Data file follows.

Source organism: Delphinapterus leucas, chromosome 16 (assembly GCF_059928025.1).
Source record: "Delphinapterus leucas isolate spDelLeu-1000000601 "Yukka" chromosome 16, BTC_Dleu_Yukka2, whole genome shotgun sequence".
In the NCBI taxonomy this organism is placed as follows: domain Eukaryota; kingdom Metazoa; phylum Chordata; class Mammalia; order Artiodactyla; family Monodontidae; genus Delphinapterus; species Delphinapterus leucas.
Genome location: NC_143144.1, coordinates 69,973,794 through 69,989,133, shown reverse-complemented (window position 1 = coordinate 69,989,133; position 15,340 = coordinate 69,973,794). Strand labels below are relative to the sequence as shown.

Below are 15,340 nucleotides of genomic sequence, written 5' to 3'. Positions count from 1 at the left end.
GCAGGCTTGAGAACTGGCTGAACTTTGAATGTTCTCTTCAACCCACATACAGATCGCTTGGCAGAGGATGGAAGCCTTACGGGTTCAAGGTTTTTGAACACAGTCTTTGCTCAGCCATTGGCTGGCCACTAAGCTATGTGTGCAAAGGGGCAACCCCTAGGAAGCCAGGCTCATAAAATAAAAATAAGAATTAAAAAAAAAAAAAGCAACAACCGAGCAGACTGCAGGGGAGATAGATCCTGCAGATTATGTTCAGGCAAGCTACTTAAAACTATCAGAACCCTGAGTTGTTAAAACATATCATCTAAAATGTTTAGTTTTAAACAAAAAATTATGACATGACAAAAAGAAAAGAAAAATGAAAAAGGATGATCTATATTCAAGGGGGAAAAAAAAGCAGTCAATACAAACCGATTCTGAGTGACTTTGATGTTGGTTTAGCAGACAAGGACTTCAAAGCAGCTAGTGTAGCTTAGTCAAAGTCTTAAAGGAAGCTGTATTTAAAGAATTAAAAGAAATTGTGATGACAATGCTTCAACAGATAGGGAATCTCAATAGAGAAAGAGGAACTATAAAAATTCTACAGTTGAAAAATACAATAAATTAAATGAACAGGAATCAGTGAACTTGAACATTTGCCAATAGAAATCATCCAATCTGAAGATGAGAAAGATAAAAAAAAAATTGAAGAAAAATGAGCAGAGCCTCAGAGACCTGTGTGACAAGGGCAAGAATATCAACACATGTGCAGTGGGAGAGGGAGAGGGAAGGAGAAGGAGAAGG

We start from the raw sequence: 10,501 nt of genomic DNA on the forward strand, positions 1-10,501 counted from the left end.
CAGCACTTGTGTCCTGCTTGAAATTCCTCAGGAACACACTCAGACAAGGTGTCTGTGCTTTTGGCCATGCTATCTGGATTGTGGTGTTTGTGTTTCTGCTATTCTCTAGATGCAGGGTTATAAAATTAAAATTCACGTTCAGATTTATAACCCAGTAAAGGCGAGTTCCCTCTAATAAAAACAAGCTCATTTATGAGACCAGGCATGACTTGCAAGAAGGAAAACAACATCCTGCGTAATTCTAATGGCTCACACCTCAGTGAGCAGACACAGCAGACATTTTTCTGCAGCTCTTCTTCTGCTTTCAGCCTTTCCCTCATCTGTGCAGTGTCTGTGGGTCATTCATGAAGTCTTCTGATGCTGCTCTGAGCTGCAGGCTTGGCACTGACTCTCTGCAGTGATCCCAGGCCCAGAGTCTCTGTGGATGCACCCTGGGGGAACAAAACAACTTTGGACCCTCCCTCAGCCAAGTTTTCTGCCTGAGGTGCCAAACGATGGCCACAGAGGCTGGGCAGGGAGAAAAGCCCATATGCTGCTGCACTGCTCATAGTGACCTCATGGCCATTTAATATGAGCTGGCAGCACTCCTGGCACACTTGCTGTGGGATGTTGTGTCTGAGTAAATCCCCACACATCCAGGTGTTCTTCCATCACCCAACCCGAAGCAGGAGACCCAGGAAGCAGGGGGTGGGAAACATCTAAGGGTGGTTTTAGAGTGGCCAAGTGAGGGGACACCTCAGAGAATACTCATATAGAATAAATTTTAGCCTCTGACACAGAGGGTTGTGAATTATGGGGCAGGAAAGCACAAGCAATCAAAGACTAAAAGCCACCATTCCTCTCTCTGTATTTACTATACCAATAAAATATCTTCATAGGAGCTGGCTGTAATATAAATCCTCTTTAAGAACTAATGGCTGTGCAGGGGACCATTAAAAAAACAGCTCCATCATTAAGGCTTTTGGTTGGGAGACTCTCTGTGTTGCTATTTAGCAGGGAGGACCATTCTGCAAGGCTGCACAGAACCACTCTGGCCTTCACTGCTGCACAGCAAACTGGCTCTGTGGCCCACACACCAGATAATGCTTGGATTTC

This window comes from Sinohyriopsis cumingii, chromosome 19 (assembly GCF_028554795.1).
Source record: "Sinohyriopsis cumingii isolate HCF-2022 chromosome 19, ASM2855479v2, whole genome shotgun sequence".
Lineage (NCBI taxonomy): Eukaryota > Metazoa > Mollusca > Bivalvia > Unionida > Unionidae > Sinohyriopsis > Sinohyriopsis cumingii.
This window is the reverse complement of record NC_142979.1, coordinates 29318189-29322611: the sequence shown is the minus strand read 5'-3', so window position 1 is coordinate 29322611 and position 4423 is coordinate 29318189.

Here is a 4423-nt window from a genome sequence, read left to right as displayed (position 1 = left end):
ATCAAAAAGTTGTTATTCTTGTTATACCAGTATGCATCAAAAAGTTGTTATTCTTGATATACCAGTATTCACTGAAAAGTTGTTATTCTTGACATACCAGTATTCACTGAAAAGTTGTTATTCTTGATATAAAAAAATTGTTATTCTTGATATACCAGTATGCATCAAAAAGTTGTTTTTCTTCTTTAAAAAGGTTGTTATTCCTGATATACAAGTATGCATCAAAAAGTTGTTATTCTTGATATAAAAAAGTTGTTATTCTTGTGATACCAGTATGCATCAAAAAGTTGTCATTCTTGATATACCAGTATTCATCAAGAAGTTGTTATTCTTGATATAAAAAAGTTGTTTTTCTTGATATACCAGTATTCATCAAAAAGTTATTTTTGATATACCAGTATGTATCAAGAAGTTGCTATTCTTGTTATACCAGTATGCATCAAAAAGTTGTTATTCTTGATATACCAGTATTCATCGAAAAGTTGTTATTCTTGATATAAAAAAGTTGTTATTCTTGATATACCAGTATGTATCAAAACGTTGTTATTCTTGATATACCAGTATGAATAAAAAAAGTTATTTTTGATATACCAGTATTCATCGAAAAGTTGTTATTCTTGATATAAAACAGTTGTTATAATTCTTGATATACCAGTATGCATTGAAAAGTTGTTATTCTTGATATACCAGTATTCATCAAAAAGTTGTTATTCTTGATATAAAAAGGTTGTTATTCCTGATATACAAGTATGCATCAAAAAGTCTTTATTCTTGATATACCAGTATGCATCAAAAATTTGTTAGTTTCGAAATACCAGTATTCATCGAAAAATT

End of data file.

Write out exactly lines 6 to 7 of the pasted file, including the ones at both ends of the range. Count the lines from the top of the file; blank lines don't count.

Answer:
GCAGGCTTGAGAACTGGCTGAACTTTGAATGTTCTCTTCAACCCACATACAGATCGCTTGGCAGAGGATGGAAGCCTTACGGGTTCAAGGTTTTTGAACACAGTCTTTGCTCAGCCATTGGCTGGCCACTAAGCTATGTGTGCAAAGGGGCAACCCCTAGGAAGCCAGGCTCATAAAATAAAAATAAGAATTAAAAAAAAAAAAAGCAACAACCGAGCAGACTGCAGGGGAGATAGATCCTGCAGATTATGTTCAGGCAAGCTACTTAAAACTATCAGAACCCTGAGTTGTTAAAACATATCATCTAAAATGTTTAGTTTTAAACAAAAAATTATGACATGACAAAAAGAAAAGAAAAATGAAAAAGGATGATCTATATTCAAGGGGGAAAAAAAAGCAGTCAATACAAACCGATTCTGAGTGACTTTGATGTTGGTTTAGCAGACAAGGACTTCAAAGCAGCTAGTGTAGCTTAGTCAAAGTCTTAAAGGAAGCTGTATTTAAAGAATTAAAAGAAATTGTGATGACAATGCTTCAACAGATAGGGAATCTCAATAGAGAAAGAGGAACTATAAAAATTCTACAGTTGAAAAATACAATAAATTAAATGAACAGGAATCAGTGAACTTGAACATTTGCCAATAGAAATCATCCAATCTGAAGATGAGAAAGATAAAAAAAAAATTGAAGAAAAATGAGCAGAGCCTCAGAGACCTGTGTGACAAGGGCAAGAATATCAACACATGTGCAGTGGGAGAGGGAGAGGGAAGGAGAAGGAGAAGG

We start from the raw sequence: 10,501 nt of genomic DNA on the forward strand, positions 1-10,501 counted from the left end.